India fines Google $162 million for anti-competitive practices on Android

India’s competition regulator fined Google $161.9 million on Thursday for anti-competitive practices related to Android mobile devices in “multiple markets” in a major setback for the search giant in the key country. overseas where it has paid billions of dollars over the past decade.

India’s Competition Commission, which opened an investigation into Google three and a half years ago after a complaint from two junior associates and a law student, said in a press release that Google was forcing device manufacturers to pre-install its entire Google Mobile suite and required the visible placement of these apps “amounts to imposing unfair terms on device manufacturers” and was therefore “in violation of the provisions of Article 4(2 )(a)(i) of the law”.

India is Google’s largest market in terms of users. Google’s Android operating system powers 97% of the country’s 600 million smartphones, according to research firm Counterpoint.

In 2020, Google pledged to invest $10 billion in the South Asian market over the next few years. It has already funded up to $5.5 billion in local telecom giants Jio Platforms and Airtel.

The competition regulator’s handling of the highly anticipated report itself made headlines last year after a draft of its findings was obtained and reported by the press. In response, Google decided to take the regulator to court over the leaked report and protested the “breach of trust,” which it says undermines its ability to “defend itself and harms Google and its partners.” “.

In its Thursday statement, the regulator said it also found the following in its investigation:

Google perpetuated its dominant position in the online search market, resulting in the denial of market access to competing search applications, in violation of Section 4(2)(c) of the Act.

Google leveraged its dominant position in the Android OS app store market to protect its position in general online search in violation of section 4(2)(e) of the Act.

Google took advantage of its dominant position in the market for application stores for the Android operating system to penetrate and protect its position in the market for non-OS-specific web browsers via the Google Chrome application and thus infringes the provisions of Article 4, paragraph 2, point e) of the Law.

Google took advantage of its dominant position in the application store market for Android OS to enter and protect its position in the OVHP market via YouTube and thus violated the provisions of Article 4(2)(e) of the law.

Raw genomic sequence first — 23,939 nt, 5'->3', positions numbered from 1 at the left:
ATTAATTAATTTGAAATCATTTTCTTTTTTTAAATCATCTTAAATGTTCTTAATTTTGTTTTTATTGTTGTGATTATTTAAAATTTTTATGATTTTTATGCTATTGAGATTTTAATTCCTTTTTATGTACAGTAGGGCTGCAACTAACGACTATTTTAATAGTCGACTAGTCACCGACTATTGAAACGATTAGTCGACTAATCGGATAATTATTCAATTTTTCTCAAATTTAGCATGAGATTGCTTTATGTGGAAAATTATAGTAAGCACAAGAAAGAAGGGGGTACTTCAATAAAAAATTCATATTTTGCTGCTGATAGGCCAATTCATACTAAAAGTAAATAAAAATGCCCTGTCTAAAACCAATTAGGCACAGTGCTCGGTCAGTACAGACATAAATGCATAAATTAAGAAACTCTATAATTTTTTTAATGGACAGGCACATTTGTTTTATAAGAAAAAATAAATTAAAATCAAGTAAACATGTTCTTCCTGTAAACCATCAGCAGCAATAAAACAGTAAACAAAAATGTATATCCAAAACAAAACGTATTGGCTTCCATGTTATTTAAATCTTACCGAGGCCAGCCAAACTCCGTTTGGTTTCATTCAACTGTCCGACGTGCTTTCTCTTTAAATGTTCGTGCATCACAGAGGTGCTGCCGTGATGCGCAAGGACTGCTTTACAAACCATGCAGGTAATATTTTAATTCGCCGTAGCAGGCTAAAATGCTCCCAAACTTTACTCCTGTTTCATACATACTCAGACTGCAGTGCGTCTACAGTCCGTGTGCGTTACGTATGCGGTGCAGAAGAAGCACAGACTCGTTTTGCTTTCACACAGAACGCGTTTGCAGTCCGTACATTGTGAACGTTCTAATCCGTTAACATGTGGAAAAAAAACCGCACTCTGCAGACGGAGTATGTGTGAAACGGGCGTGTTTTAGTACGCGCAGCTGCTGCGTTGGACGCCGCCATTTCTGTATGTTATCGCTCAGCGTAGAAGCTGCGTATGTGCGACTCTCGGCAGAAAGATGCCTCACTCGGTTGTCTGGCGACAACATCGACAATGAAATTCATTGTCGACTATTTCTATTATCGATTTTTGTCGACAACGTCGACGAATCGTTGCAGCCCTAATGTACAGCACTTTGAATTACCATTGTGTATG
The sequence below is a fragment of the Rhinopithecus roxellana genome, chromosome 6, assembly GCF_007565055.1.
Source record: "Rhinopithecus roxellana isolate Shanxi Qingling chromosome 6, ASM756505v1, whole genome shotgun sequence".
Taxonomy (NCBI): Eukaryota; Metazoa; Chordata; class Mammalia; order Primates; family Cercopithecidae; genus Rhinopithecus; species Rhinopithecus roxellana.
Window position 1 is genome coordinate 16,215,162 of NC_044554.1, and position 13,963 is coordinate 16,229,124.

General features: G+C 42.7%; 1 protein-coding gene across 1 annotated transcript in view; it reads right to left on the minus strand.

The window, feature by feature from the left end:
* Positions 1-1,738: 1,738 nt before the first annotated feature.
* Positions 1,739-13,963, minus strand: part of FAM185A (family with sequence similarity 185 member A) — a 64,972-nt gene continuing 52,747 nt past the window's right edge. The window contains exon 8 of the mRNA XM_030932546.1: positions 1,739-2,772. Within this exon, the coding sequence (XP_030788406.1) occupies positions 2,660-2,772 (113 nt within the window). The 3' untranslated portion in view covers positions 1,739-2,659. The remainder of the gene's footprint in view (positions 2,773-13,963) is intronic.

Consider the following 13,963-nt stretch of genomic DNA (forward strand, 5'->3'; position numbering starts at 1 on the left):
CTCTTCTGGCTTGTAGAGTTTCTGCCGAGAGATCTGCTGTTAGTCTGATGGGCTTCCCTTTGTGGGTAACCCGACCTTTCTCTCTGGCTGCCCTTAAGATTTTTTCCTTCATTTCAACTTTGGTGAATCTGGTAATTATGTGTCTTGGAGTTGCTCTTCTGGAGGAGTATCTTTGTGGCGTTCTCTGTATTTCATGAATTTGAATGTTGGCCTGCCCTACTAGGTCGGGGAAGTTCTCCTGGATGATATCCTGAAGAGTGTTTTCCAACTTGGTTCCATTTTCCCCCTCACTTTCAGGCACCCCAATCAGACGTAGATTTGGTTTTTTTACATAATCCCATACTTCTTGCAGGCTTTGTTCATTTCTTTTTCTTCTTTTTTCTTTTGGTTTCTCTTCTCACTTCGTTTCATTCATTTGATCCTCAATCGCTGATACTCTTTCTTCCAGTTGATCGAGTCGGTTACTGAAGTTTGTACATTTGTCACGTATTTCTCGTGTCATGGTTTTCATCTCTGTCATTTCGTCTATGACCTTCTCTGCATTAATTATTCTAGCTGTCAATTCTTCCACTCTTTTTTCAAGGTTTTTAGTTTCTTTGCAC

Google, by making pre-installation of Google proprietary apps (specifically Google Play Store) conditional on AFA/ACC signing for all Android devices manufactured/distributed/marketed by device manufacturers, has reduced the ability and encouraging device manufacturers to develop and sell devices running on alternative versions of Android, i.e. Android forks and thereby limiting technical or scientific development to the detriment of consumers, in violation of the provisions of section 4(2)(b)(ii) of the Act.

The watchdog was investigating whether Google had gained a dominant position in five different markets: licensed operating system for smartphones, app store, web search services, non-OS-specific mobile web browsers and online video hosting platform in India.

Google was dominant in all of those relevant markets, the regulator concluded.

The antitrust watchdog said in its statement that device makers shouldn’t be forced to install Google’s bouquet of apps and the search giant shouldn’t deny access to its Play Services APIs. and monetary and other incentives to suppliers.

The regulator’s order could slow Google’s pace of growth in the market, analysts said. And it’s unclear exactly how Google can comply with the remedies without making fundamental changes to its business strategies.

Google faces increasing scrutiny from governments around the world as policymakers begin to worry about the tech giants’ reach and whether it’s hurting local businesses. Google lost its appeal against a record $4.3 billion fine in the EU for using Android’s dominance to thwart competition. It is also subject to the new German regulations which target large companies.

Two years ago, more than 150 startups and companies in India started working to form an alliance and considered launching an app store to reduce their dependence on Google. The pushback prompted Google to delay enforcing its new Play Store billing rule in the country.

Jagmeet Singh contributed to the report.